Broadening your dividend horizons
The search for income should be a global, not a purely local, pursuit.
The UK has now languished for more than three years with record low interest rates, forcing income funds to become a must-have element in a majority of UK investors’ portfolios.
However, Talib Sheikh, portfolio manager on the JPMorgan Multi-Asset Income fund, warns that the search for that income – including income from equities – is now a “global rather than a domestic challenge”.
“With a prolonged low interest rate environment in the UK and around the world, income has become extremely precious. Having the flexibility to invest anywhere and allocate assets tactically has never been more essential,” he explains.
“Accessing income is not only a global challenge, but one that needs to pay heed to the age-old lessons of diversification. We’re conscious of the impact that adverse news flow can have on an individual stock and its dividends, and the greater effect that, in turn, can have on an entire portfolio.”
Andy Parsons, head of investment research at The Share Centre, says: “As an investor in the UK, equity income has traditionally been provided by investing in the financial services arena, oil, utilities, tobacco and telecoms companies. However, global equity income funds allow for sector and income diversification. For example, the US is a market leader in the information technology arena, as well as being innovative in the automobile market along with Germany and Japan, whereas Denmark is innovative in energy development via wind power.
“A global fund should provide investors access to the companies in the sectors and assets that a home-market bias cannot deliver directly.”
According to Mr Parsons, investors that have traditionally looked overseas for income have initially focused on Europe and, more recently, Asia. But when the regional allocation of global income funds is broken down, a key component is the US.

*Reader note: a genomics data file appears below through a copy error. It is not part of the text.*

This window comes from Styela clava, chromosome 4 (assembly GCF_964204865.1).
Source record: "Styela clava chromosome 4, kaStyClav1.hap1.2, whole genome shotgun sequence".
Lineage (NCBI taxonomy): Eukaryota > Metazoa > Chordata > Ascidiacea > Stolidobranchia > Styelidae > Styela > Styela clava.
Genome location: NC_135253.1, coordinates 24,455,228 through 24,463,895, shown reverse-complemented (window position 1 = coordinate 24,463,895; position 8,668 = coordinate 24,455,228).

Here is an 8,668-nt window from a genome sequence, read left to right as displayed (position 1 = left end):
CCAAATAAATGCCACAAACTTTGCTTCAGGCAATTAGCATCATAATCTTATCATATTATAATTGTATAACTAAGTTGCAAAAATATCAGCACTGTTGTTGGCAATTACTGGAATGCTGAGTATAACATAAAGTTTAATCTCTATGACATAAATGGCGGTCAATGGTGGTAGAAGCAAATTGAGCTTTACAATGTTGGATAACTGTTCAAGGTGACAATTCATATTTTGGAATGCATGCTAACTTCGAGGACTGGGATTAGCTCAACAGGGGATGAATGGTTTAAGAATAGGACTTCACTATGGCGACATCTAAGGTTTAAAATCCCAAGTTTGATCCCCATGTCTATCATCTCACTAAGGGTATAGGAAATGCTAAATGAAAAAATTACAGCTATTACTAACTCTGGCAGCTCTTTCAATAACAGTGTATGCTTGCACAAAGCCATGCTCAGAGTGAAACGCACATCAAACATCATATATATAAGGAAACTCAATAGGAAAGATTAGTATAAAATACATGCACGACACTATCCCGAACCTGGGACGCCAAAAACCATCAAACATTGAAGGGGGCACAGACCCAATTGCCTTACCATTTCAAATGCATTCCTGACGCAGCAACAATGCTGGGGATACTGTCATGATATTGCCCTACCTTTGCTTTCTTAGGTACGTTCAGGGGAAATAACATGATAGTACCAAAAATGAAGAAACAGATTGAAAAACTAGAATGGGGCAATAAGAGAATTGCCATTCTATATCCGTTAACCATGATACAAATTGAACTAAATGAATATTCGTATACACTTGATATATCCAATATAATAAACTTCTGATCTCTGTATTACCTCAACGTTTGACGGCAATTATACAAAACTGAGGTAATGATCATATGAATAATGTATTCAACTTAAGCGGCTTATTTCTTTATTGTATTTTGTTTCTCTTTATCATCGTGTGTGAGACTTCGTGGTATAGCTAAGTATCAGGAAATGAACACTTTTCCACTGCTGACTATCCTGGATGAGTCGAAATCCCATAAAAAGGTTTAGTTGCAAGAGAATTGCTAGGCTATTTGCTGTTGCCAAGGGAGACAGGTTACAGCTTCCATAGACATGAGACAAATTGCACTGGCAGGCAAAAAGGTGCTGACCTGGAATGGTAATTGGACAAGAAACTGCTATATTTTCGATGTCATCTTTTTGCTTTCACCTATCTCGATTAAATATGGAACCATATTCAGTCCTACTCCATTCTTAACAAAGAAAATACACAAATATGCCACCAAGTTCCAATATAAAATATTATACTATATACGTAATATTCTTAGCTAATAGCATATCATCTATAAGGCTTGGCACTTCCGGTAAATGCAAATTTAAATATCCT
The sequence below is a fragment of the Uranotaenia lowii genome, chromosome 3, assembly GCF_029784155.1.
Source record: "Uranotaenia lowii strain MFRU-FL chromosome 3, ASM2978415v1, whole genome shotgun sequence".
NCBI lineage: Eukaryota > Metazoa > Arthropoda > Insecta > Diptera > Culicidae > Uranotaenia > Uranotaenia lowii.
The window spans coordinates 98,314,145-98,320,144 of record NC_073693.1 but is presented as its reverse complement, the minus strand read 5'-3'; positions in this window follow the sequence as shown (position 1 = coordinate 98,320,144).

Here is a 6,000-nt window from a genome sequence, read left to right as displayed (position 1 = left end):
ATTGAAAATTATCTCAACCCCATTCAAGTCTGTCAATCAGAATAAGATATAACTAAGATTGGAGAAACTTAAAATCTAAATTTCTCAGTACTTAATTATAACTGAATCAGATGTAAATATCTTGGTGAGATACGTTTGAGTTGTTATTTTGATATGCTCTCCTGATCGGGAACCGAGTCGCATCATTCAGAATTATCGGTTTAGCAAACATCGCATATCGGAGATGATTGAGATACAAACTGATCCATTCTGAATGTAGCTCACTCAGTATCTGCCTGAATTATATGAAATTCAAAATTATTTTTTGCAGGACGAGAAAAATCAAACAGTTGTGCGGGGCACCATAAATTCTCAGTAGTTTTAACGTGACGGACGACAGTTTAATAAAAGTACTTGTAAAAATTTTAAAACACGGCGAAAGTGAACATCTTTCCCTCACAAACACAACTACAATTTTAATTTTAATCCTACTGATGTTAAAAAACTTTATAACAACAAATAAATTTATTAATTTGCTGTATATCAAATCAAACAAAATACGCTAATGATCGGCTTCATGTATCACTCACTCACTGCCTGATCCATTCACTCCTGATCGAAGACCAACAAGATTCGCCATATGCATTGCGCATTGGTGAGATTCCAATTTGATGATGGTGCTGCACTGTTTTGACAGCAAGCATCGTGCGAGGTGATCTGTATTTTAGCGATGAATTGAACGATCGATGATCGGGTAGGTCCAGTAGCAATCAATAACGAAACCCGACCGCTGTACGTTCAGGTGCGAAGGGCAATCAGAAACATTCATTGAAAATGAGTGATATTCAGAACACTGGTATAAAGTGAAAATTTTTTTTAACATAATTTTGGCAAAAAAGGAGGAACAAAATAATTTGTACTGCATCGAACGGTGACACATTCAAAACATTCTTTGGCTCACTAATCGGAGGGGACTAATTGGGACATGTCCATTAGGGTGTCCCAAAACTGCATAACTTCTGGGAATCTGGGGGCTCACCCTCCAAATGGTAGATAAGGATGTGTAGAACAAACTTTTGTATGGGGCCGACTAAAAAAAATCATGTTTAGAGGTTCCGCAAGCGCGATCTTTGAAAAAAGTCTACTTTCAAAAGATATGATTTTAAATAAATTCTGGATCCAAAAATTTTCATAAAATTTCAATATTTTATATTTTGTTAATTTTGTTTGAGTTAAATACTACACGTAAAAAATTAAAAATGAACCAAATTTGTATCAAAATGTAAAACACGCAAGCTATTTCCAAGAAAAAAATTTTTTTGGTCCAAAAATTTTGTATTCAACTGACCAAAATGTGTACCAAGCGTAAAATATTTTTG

He adds: “The US is not historically known for its income opportunities. However, investors will be surprised to see that for many global equity income funds, this arena will generally account for around 30–45 per cent of a portfolio’s underlying holdings.
“The US increasingly offers investors income diversification, a higher concentration of income opportunities and domiciled companies that are recognised for having established dividend policies. The US also has a large number of global brand leaders, most of which tend to have overseas interest.”
While dividends are naturally associated with income portfolios, they can also be used as a defensive tool against volatile markets, according to Russ Koesterich, iShares’ global chief investment strategist.
He says: “Dividend stocks are generally less volatile than the broader market. For example, in mid-May, the S&P 500 was approximately 8 per cent off its May peak, while the Dow Jones Select Dividend index and the Morningstar Dividend Yield Focus index were only down 4.5 per cent and 2 per cent respectively. This is consistent with the historical pattern. Even in emerging markets – typically a more volatile sector of the market – dividend stocks tend to cushion the downside.”